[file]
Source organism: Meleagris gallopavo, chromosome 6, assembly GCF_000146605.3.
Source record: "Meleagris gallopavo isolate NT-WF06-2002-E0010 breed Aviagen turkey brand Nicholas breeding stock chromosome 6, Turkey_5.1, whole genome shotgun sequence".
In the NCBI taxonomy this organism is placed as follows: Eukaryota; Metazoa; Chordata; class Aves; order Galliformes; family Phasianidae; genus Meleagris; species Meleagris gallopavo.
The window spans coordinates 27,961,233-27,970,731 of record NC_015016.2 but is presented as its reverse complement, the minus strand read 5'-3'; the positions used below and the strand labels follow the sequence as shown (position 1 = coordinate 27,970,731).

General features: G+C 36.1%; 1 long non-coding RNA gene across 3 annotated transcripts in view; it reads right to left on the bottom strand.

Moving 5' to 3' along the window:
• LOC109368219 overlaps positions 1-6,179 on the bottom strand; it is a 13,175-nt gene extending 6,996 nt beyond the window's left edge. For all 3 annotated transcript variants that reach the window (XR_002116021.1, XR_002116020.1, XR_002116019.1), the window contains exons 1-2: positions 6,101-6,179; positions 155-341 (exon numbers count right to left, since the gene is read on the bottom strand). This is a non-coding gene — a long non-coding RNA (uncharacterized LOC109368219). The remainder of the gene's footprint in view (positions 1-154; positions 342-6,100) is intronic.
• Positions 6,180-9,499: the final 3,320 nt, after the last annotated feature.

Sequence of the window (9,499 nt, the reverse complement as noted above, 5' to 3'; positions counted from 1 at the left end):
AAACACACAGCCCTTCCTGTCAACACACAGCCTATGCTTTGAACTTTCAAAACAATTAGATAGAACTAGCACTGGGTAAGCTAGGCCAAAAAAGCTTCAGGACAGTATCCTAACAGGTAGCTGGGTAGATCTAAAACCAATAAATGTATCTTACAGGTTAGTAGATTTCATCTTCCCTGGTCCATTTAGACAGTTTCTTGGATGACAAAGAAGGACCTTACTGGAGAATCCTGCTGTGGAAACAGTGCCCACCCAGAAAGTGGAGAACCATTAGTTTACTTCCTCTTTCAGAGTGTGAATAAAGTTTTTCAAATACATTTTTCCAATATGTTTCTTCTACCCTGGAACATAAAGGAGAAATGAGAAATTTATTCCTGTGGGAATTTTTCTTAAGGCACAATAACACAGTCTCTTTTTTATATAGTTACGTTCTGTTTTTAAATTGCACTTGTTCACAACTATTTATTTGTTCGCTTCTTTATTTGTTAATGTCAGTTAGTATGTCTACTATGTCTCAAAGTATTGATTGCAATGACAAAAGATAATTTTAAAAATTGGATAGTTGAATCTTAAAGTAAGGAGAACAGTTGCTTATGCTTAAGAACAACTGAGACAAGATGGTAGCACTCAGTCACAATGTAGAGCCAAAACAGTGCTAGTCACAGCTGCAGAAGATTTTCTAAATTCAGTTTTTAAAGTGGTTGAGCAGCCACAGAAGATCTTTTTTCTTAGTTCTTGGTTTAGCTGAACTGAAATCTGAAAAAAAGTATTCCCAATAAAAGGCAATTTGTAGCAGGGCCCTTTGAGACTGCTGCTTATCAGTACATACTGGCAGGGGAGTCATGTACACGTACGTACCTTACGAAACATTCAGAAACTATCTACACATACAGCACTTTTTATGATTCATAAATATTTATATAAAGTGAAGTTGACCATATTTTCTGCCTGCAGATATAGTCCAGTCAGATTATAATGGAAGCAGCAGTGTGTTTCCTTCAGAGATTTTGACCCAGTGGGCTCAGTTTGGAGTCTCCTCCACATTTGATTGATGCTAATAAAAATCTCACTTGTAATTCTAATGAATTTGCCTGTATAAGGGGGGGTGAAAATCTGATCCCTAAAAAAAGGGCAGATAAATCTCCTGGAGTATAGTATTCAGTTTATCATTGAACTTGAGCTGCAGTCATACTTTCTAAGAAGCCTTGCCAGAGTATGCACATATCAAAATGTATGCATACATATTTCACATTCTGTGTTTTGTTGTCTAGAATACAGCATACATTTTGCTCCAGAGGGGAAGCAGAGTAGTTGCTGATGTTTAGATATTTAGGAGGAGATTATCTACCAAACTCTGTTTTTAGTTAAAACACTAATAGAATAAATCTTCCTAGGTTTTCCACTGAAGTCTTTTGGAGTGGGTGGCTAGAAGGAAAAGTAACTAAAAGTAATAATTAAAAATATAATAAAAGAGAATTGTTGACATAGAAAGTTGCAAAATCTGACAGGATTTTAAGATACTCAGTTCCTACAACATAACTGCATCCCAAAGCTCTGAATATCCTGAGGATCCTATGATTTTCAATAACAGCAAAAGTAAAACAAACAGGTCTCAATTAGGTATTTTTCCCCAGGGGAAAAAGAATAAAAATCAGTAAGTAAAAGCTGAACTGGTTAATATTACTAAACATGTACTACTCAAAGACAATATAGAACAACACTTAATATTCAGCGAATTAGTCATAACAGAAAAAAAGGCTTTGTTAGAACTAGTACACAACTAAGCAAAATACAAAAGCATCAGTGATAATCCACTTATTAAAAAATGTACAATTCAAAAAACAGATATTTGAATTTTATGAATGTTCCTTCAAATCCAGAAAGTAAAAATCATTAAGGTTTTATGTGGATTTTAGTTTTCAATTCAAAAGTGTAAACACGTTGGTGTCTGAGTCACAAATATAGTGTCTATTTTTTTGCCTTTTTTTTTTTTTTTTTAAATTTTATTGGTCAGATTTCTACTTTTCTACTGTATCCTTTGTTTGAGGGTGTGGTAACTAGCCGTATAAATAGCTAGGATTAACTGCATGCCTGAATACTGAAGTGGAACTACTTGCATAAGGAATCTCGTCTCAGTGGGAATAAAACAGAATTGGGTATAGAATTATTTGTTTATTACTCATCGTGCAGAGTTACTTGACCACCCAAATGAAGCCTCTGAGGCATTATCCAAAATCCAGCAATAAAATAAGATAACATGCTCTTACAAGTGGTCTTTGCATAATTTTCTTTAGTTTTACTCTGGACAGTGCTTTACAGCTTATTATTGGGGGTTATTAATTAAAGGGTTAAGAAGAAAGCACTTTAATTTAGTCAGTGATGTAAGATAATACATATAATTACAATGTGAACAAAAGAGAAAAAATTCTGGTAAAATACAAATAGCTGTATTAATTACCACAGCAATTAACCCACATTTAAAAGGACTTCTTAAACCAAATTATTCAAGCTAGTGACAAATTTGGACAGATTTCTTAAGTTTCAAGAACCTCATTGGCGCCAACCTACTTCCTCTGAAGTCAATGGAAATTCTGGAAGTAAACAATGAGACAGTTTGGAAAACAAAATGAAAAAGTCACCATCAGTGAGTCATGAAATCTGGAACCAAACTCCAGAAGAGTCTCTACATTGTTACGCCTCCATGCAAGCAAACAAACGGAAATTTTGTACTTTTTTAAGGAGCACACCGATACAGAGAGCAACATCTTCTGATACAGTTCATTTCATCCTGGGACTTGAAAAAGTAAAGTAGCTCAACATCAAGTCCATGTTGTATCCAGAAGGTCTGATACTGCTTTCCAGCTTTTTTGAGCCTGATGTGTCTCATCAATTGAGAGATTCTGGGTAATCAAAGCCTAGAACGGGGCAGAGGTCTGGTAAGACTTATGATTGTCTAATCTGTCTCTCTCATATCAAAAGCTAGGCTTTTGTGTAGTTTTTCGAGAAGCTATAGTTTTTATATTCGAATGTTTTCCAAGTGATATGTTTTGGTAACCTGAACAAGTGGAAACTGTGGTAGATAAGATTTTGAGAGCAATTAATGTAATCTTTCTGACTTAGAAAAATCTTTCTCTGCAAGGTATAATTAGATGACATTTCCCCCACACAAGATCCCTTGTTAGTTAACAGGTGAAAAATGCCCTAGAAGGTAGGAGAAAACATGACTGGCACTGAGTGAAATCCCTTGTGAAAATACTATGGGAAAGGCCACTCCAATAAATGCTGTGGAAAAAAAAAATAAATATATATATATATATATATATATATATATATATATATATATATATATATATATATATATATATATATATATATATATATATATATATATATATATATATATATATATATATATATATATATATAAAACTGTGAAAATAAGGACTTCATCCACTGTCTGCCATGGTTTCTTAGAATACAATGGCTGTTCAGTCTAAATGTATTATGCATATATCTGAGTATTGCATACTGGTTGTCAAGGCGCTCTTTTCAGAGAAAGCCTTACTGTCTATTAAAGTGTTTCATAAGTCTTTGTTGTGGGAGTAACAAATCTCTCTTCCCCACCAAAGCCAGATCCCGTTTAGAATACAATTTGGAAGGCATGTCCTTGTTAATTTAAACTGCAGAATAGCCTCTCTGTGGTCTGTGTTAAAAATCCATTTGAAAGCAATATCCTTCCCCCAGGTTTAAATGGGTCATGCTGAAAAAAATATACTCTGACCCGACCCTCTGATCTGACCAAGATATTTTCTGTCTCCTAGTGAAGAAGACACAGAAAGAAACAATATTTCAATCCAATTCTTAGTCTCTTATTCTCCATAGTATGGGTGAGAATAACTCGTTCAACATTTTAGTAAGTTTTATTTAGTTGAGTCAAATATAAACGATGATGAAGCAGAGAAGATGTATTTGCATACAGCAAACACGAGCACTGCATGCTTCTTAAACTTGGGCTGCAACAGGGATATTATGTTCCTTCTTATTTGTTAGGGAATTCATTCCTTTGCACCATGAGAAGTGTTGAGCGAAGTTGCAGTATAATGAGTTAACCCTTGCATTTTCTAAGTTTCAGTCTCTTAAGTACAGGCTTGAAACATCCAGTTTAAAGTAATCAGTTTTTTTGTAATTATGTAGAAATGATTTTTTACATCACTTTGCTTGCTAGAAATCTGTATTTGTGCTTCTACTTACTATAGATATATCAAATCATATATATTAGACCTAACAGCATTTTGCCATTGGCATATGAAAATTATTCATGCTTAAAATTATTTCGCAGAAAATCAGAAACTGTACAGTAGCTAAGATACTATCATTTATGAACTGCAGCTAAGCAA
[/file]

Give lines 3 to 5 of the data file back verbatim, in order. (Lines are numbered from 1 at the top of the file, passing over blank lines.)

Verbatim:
In the NCBI taxonomy this organism is placed as follows: Eukaryota; Metazoa; Chordata; class Aves; order Galliformes; family Phasianidae; genus Meleagris; species Meleagris gallopavo.
The window spans coordinates 27,961,233-27,970,731 of record NC_015016.2 but is presented as its reverse complement, the minus strand read 5'-3'; the positions used below and the strand labels follow the sequence as shown (position 1 = coordinate 27,970,731).

General features: G+C 36.1%; 1 long non-coding RNA gene across 3 annotated transcripts in view; it reads right to left on the bottom strand.